I want to end like I began. I am not saying what I think will happen this season, just a best case scenario of what can happen in a fully realistic way, and in many respects, validated by history.

Like Ivan, I’m not making predictions. Nor am I ignorant to the fact that the Steelers are playing in the AFC North, home to two potential Super Bowl-NFL MPA favorite tandems in the form of Bengals with Joe Burrow and the Ravens with Lamar Jackson.

Must pundits outside of Pittsburgh are predicting a rough year, not only forecasting Mike Tomlin’s first losing effort but a 5 or 6 win season.

But if Ivan were he he’d say, “So be it. Let Iron sharpen Iron. And besides, the Steelers play best with their back to the wall. So let’s live in our hopes and not in our fears!”

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6 Quick Takeaways from the Steelers 19-9 Preseason Win over the Lions

The Steelers 2022 preseason finale win over the Detroit Lions may not have had the intensity of an ole style Chuck Noll preseason finale dress rehearsal, but it certainly brought a lot more to the table than the 4th preseason wrap up games against the Carolina Panthers.

And that revealed both good and bad for the Steelers now that the games that count are about to start.

With that in mind, here are 6 not-so-random thoughts on the game.

Pat Freiermuth, Steelers Lions 2022 Preseason

Pat Freiermuth’s 32 yard catch sets up a score. Photo Credit: Chaz Palla, Tribune-Review

1. The Offensive Line Has Potential to be Truly Offensive

The big ugly spot coming out of the preseason win over the Jaguars was the offensive line, which had been horrendous in that preseason game. Could the unit improve week-on-week?

Not really. Mitch Trubisky was sacked twice and had to get out of trouble many more times. And while he did have time to throw on a couple of his longer passes, we also saw plenty of the “chink-and-dink that plagued the Steelers offense during Ben Roethlisberger’s final two seasons.

The run blocking wasn’t much better, with the Steelers averaging 2.9 yards on the ground. Najee Harris saw his first action, and did a decent job of making something out of nothing on more than one occasion.

After the game Mike Tomlin did concede that the line had improved a little, it did, but those improvements were offset by penalties. The Steelers offensive line has a long way to go before it is no longer a liability.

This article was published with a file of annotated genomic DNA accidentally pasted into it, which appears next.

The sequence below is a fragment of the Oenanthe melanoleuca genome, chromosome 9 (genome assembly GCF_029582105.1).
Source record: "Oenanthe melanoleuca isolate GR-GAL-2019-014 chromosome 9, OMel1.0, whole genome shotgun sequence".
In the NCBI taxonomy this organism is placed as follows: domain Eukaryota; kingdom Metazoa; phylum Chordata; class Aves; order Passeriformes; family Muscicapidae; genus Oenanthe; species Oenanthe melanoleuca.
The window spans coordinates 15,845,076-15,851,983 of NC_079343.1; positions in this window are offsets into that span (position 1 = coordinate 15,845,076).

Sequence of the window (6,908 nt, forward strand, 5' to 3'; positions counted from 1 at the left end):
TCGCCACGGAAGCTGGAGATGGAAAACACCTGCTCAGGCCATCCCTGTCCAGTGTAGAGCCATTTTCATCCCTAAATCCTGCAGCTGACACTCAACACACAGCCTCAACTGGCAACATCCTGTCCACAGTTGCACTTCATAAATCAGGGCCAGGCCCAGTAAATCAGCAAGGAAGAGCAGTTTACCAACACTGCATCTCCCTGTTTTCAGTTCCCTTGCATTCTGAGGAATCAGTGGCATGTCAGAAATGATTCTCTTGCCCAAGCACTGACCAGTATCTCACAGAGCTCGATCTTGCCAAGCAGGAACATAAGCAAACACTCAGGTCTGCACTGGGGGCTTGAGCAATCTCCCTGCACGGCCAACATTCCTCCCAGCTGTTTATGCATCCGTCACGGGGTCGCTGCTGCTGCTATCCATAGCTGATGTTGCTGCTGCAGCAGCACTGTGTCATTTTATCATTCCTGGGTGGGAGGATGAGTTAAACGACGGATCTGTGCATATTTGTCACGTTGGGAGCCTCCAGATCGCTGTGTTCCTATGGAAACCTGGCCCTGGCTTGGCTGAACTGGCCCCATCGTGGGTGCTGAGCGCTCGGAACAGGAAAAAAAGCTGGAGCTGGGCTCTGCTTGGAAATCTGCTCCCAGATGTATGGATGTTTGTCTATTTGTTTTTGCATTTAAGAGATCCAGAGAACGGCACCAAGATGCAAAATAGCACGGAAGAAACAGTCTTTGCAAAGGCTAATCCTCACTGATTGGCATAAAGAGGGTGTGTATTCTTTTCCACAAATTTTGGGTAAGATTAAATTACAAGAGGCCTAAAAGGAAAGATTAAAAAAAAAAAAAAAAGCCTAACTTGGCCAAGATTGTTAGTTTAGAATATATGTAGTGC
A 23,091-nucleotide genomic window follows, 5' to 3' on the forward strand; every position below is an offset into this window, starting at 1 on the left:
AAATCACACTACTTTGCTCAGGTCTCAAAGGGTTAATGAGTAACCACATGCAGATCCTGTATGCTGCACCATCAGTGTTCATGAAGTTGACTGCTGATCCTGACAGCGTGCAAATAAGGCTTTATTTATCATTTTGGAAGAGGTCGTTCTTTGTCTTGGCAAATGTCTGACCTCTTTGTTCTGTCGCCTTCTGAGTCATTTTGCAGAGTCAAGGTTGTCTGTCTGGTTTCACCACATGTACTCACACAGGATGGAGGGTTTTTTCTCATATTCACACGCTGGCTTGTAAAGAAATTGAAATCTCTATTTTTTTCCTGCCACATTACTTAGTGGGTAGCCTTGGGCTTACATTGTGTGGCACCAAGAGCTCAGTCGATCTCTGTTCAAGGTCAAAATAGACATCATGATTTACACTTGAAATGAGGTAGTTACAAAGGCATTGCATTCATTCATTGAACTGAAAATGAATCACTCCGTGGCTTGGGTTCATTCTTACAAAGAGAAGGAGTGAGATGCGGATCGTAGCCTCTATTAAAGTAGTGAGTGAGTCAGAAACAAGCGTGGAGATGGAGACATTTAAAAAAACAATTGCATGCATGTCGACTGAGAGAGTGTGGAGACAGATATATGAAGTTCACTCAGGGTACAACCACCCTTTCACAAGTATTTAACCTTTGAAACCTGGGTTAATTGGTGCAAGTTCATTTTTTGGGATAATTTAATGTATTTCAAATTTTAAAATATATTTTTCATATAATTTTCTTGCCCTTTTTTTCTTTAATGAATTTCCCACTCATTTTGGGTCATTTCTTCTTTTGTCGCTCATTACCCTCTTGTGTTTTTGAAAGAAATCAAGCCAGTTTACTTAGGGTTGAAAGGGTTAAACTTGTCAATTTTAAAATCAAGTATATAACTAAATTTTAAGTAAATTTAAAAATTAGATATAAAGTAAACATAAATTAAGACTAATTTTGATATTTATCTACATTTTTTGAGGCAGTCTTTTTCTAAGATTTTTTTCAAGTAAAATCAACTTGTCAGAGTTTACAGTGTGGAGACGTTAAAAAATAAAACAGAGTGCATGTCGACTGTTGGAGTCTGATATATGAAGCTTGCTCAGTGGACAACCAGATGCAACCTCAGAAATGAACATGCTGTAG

2. This Defense Has “It”

3 sacks, 1 interception, 12 passes defensed and 2 4th down conversions stopped. Yes, as Mike Tomlin cautioned, it is only preseason. And yes, the defense did allow longer runs of 27, 10, and 11 yards.

But it is hard to avoid watching and coming away with the feeling that this defense is headed in the right direction.

3. Freiermuth is for Real

Pat Freiermuth not only lead the team in touchdowns, he came up with a key 32 catch that set up Steven Sims touchdown catch as time was expiring at the end of the first half. Based on what we saw from Freiermuth last season this shouldn’t surprise anyone.

But it always takes two years to really measure a player’s mettle, so its nice to see Freiermuth deliver.

4. Pickett Looks Good, But Mortal

After coming in and playing exceptionally well during his first two preseason outings, Kenny Pickett still looked good but played like a mere mortal. He did make one long critical completion with a perfectly placed ball to Myles Boykin. And 3 plays later he hit Olszewski with a catchable ball in the end zone.

5. Snell Sells It

Benny Snell has had some injury issues this summer while Jaylen Warren has earned a lot of positive press. Snell’s stat line is a modest 17 yards, but he did post the highest total of the group and earned the best rushing average of behind a bad line.

More importantly, his hustle was apparent.

Snell was playing as if his job depended on it – it very well may – and that’s what you want to see in a situation like this. More importantly, he made something out of nothing on a couple of carries – a skill that’s going to be critical behind this line.

6. Trade Mason? Are You Out of Your Vulcan Mind?

The Steelers decision to cut 7th round pick quarterback Chris Oladokun set off a social media firestorm the likes of which have not been seen since the team cut 4th round pick Doran Grant prior to the 2014 opening day.

Was it because, like Devlin Hodges, Chris Oladokun had been the summer superstar at St. Vincents and the standout during preseason games? No. He never saw the field in preseason and, by one count, completed just over 46% of his passes in practice.

  • The real reason of course is that that cutting Chris Oladokun means the Steelers will be keeping Mason Rudolph.